Trade associations work to influence regulation, government policy, and public opinion on behalf of the collective needs and objectives of their members. They also serve as agents for disseminating and exchanging information within industries, and often act as informal regulators by setting voluntary standards of behavior for industry members. Yet, despite the obvious importance of trade associations for firms, industries and societies, management and organization researchers have devoted surprisingly little attention to understanding them. In this essay, we argue that researchers must develop a deeper understanding of their purpose, sources of influence, and impact on companies, industries and society. We go on to discuss three examples of areas of management research – institutional theory, collective identity and nonmarket strategy – where we believe trade associations are of particular relevance and where existing theoretical perspectives remain limited without an explicit consideration of these important organizations.
Tracey P, Phillips N, 2015, Managing the consequences of organizational stigmatization: identity work in a social enterprise, Academy of Management Journal, Vol: 59, Pages: 740-765, ISSN: 0001-4273
In this inductive study, we shift the focus of stigma research inside organizational boundaries by examining its relationship with organizational identity. To do so, we draw on the case of Keystone, a social enterprise in the East of England that became stigmatized after it initiated a program of support for a group of migrants in its community. Keystone’s stigmatization precipitated a crisis of organizational identity. We examine how the identity crisis unfolded, focusing on the forms of identity work that Keystone’s leaders enacted in response in order to reframe the meaning that organizational members attached to the stigma. Interestingly, we show not only that the internal effects of stigmatization on identity can be managed, but also that they may facilitate unexpected positive outcomes for organizations.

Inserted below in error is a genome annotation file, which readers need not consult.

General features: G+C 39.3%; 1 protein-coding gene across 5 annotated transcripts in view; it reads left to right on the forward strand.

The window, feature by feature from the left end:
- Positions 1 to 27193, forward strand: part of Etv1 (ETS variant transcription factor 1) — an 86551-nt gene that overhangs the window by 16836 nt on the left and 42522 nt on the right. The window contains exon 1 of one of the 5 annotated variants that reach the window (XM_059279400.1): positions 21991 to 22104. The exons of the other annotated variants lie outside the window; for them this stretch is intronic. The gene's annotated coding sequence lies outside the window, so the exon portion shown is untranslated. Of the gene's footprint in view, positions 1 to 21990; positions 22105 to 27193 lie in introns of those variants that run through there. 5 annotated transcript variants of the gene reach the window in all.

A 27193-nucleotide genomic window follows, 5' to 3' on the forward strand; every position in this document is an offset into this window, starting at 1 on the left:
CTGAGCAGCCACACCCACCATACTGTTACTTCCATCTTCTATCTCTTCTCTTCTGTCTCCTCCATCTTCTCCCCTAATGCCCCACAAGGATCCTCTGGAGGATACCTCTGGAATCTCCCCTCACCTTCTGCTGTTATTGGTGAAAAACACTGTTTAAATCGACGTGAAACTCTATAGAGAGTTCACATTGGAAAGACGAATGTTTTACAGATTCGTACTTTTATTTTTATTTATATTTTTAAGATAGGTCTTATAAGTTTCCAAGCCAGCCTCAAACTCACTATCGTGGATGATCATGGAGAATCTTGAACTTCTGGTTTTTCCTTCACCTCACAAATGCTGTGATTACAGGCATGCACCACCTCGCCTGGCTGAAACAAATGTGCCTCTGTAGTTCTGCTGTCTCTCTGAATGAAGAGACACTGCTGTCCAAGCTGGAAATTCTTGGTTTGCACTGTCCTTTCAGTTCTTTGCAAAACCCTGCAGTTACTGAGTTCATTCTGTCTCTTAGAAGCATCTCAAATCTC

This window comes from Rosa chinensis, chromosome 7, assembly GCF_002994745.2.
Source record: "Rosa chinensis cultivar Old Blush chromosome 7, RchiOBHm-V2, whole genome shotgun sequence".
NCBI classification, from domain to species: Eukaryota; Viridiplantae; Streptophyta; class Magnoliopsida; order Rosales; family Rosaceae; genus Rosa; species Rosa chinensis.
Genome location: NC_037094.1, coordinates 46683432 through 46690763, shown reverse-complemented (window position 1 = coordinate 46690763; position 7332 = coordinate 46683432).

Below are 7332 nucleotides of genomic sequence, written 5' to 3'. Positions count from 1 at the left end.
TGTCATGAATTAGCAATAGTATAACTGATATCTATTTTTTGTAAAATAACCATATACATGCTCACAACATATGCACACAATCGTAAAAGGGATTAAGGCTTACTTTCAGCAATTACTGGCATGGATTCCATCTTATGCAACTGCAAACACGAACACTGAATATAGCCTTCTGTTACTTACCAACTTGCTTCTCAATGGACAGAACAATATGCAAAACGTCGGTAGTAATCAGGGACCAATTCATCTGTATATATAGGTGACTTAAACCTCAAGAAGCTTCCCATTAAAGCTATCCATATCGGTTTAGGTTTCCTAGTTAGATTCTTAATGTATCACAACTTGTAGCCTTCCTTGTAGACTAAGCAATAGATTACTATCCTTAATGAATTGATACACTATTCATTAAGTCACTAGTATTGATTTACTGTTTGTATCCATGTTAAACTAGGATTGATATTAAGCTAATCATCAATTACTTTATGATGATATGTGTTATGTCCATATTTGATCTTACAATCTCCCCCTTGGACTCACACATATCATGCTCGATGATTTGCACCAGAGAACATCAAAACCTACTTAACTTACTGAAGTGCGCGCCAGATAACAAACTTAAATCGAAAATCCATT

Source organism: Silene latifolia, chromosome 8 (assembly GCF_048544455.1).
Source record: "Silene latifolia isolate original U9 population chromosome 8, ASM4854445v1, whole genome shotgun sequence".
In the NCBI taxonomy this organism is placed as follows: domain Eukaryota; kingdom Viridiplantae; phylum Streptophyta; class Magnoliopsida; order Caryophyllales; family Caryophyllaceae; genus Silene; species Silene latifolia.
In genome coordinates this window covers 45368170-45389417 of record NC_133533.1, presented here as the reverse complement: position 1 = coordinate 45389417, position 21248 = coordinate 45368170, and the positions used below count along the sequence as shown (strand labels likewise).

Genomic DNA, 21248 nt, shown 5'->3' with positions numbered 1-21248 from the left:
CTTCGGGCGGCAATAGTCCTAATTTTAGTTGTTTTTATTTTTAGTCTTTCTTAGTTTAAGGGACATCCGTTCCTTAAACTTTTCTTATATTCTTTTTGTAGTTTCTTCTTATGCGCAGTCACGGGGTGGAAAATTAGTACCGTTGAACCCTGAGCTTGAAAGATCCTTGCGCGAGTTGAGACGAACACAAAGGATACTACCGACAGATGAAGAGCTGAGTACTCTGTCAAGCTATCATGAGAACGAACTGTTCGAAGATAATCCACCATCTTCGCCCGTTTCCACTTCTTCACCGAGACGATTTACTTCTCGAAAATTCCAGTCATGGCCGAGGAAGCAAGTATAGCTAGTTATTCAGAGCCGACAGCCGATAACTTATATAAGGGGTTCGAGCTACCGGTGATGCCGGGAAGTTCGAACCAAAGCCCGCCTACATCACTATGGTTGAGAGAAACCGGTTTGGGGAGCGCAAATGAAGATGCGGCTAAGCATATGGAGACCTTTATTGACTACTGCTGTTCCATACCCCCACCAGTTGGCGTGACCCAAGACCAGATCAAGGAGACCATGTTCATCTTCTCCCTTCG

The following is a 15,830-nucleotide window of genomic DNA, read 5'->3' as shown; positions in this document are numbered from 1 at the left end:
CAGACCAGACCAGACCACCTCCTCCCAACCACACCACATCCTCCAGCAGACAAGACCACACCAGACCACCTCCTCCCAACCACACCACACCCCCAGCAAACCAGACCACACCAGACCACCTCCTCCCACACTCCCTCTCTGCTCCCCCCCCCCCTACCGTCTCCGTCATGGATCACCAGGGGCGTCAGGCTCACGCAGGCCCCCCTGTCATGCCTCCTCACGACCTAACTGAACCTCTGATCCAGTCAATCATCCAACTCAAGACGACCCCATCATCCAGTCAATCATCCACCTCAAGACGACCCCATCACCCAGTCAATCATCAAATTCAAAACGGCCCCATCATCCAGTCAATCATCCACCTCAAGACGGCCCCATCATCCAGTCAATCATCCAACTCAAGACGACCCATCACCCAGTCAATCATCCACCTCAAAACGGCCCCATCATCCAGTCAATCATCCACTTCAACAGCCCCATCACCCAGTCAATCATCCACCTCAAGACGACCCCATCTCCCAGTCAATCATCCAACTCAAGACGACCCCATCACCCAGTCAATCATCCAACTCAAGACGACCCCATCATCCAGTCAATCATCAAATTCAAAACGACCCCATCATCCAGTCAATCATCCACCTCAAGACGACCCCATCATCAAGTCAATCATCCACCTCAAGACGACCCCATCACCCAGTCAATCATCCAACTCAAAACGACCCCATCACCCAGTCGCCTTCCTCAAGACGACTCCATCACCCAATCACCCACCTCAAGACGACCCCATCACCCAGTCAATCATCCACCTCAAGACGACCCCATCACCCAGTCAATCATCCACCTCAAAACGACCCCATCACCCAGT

Phillips N, Trank CQ, 2014, Untitled, JOURNAL OF MANAGEMENT INQUIRY, Vol: 23, Pages: 3-4, ISSN: 1056-4926
Dodgson M, Gann DM, Phillips N, 2013, The Oxford Handbook of Innovation Management, Publisher: Oxford University Press, ISBN: 9780199694945
This volume provides a wide range of perspectives on the nature of innovation management and its influences.
Phillips N, 2013, Editor's Introduction, JOURNAL OF MANAGEMENT INQUIRY, Vol: 22, Pages: 359-359, ISSN: 1056-4926
Phillips N, 2013, Editor's Introduction, JOURNAL OF MANAGEMENT INQUIRY, Vol: 22, Pages: 259-259, ISSN: 1056-4926
Canato A, Ravasi D, Phillips N, 2013, Coerced Practice Implementation in Cases of Low Cultural Fit: Cultural Change and Practice Adaptation During the Implementation of Six Sigma at 3M, Academy of Management Journal, Vol: n/a, ISSN: 0001-4273
Dodgson M, Gann DM, Phillips N, 2013, Organizational Learning and the Technology of Foolishness: The Case of Virtual Worlds at IBM, Organization Science, Vol: 24, Pages: 1358-1376, ISSN: 1047-7039
Phillips N, 2013, Embracing New Directions in Workplace Bullying Research: A Paradigmatic Approach Introduction, JOURNAL OF MANAGEMENT INQUIRY, Vol: 22, Pages: 25-25, ISSN: 1056-4926
Phillips N, 2013, Managing Musically: How Acoustic Space Informs Management Practice Introduction, JOURNAL OF MANAGEMENT INQUIRY, Vol: 22, Pages: 37-37, ISSN: 1056-4926